'A Life in Secrets': The real Miss Moneypenny

By MEIR RONNEN
January 11, 2007 10:52

During World War I, the British Tommy got his name from that of a fictional private called Tommy Atkins.

3 minute read.



life book 88 298

life book 88 298. (photo credit: )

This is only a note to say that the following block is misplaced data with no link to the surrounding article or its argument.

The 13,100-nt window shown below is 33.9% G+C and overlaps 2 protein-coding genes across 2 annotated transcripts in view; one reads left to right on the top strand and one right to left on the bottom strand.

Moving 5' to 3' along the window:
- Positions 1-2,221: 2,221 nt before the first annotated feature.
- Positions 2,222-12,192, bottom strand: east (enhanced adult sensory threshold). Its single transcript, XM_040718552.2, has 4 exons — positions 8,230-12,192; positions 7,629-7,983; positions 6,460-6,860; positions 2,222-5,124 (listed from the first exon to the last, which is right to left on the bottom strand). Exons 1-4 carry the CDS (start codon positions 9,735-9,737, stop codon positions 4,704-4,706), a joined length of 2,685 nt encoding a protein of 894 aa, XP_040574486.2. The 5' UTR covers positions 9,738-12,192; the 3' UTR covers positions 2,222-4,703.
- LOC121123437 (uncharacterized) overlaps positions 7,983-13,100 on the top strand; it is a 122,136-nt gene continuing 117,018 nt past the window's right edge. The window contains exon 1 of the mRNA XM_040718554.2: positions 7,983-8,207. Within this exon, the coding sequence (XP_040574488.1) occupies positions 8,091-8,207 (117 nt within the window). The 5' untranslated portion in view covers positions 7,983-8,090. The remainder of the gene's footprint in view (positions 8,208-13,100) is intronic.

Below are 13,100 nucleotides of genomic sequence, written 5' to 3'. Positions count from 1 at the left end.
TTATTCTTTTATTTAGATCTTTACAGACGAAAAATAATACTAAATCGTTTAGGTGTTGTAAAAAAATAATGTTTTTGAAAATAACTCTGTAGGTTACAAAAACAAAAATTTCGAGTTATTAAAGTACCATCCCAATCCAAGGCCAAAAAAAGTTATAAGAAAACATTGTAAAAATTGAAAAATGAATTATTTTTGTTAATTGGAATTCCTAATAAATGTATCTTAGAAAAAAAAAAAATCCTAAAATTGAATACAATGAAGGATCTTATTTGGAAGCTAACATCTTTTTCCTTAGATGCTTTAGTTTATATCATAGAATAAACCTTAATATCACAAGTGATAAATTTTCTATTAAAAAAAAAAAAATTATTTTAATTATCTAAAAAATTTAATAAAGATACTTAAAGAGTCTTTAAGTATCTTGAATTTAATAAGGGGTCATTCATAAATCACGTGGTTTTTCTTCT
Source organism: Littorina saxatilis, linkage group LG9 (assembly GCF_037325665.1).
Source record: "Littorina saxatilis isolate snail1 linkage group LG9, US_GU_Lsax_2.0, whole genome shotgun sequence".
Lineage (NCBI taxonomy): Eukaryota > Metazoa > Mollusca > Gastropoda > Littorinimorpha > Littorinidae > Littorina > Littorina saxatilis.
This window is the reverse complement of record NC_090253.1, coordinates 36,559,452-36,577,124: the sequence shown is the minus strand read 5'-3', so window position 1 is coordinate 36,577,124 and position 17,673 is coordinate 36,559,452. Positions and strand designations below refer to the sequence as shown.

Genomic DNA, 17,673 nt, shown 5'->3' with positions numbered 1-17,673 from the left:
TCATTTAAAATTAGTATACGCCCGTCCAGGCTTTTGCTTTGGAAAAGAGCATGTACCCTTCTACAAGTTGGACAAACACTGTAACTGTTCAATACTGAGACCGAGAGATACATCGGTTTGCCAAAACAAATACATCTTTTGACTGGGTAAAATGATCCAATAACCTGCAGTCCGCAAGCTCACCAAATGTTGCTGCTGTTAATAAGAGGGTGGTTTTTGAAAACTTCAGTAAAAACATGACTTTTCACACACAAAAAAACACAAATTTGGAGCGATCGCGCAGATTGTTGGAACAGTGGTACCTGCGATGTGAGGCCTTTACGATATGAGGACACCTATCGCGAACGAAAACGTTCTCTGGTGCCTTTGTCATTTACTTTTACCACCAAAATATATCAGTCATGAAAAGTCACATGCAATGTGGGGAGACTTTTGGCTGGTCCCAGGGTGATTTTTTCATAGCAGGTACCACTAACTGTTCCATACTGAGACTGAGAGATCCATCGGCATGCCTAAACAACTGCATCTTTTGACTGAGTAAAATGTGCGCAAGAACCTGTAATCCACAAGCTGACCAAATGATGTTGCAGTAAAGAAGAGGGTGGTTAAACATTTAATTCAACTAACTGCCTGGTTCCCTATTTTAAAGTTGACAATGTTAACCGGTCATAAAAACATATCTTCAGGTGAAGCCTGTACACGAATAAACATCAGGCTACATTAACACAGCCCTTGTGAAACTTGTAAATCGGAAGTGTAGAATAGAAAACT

A Life in Secrets By Sarah Helm Nan. A. Talese/Doubleday 493 pages; $27.50 During World War I, the British Tommy got his name from that of a fictional private called Tommy Atkins. Exactly 51 years ago, while in Johannesburg, I met a charming and kindly Jew named Julian Atkins. I never asked him how he acquired this archetypal goyish name. But I learned from this remarkable biography of Vera Atkins, a senior training officer in SOE's (Special Operations Executive) wartime F Section, that there were a number of Jewish Atkinses in South Africa, Litvaks who, long ago in Lithuania, were once named Etkind. One of them was Vera's mother, Hilda Atkins. Born in South Africa, Vera's mother was a British subject who married a German Jewish businessman named Paul Rosenberg. The couple made the crucial mistake of allowing their daughter Vera to be born in Romania. In wartime Britain, Vera Atkins, an intelligent, well-spoken, multilingual and attractive blonde, was at first secretary to and later principal assistant of Lieut.-Col. Maurice Buckmaster, head of the French Section of SOE. Her being technically an enemy alien was an embarrassment, but she was later formally naturalized with Buckmaster's help and blessing. SOE was full of Jews who risked a sticky end while being dropped into occupied Holland, Belgium and France as agents or wireless operators. Many lost their lives. This did not prevent a number of army officers in SOE acknowledging an active dislike of Jews, something widespread in those days. One British major-general always insisted on referring to Vera as "Rosenberg," her father's name; and openly tried to prevent her obtaining British citizenship. Vera's job was to select, train and prepare young female volunteers for service as couriers and wireless operators. A number of the 39 who went to France were Jewish. Eleven of them were killed. Some were hanged or shot or beaten to death; one was cremated while still alive. Most of the young women were arrested by the Gestapo as they got off the Lysander aircraft that made perilous landings on French soil. For thanks to a Frenchman who was a double agent and SOE's air movement officer, the Germans knew every detail of F Section's operations. Captured men and women agents were astounded to find how much the Germans knew about them and Buckmaster. Buckmaster was an old Etonian who could not bring himself to believe that his operation had been penetrated, even when receiving messages in Morse code that were obviously not from the "hand" of the British wireless operators. He even allowed his own operator to remind the delighted Germans of the correct security procedures, of which they were unaware. Nobody in British officialdom was interested in what happened to the missing men and women of SOE. After VE Day, Vera secured a temporary honorary commission in the WAAF and went to France to try to find out what had happened to her "girls." After a frustrating trip, she got herself promoted to squadron officer (major) and returned to Europe to continue her search. Slowly she unraveled some of the myths surrounding the women. One of the few who returned to Britain was the famous "Odette" who was invested with the George Cross; Vera later joined her at the premiere of the film about her. It turns out that the undeniably brave Odette was also part of a patriotic myth and nearly lost her medal. Vera tracked down Hans Kieffer, the Gestapo officer who captured her girls. Her evidence put him on the gallows. Kieffer's boss, who had passed on Hitler's orders to execute the female agents, was conscripted into British Intelligence and escaped punishment. Author Sarah Helm is an investigative reporter and one of the founders of The Independent. She met the very English and close-mouthed Vera only once, shortly before she died. All the rest of this remarkable book is the story of how she was able to get to the heart of both Vera and what really happened to her luckless girls. Buckmaster, an otherwise decent man with a part-Jewish wife, was given a medal and retired, but 10 years were to pass before Vera Atkins was given a CBE. The pair remained good friends into old age. It was only after Buckmaster died that his limitations - some call it stupidity - became generally known. Vera never married and lived the life of a cosseted English country lady. She did have several lovers as a young woman, one a pilot killed over Crete in 1941. In later years, harassed at times by a number of ambitious authors of conspiracy theories, she kept her mouth firmly shut. Helm leads us through all the turns and false trails of her brilliant book, a biography that evolved into a spy story. Every page shines with the author's diligence and intelligence.


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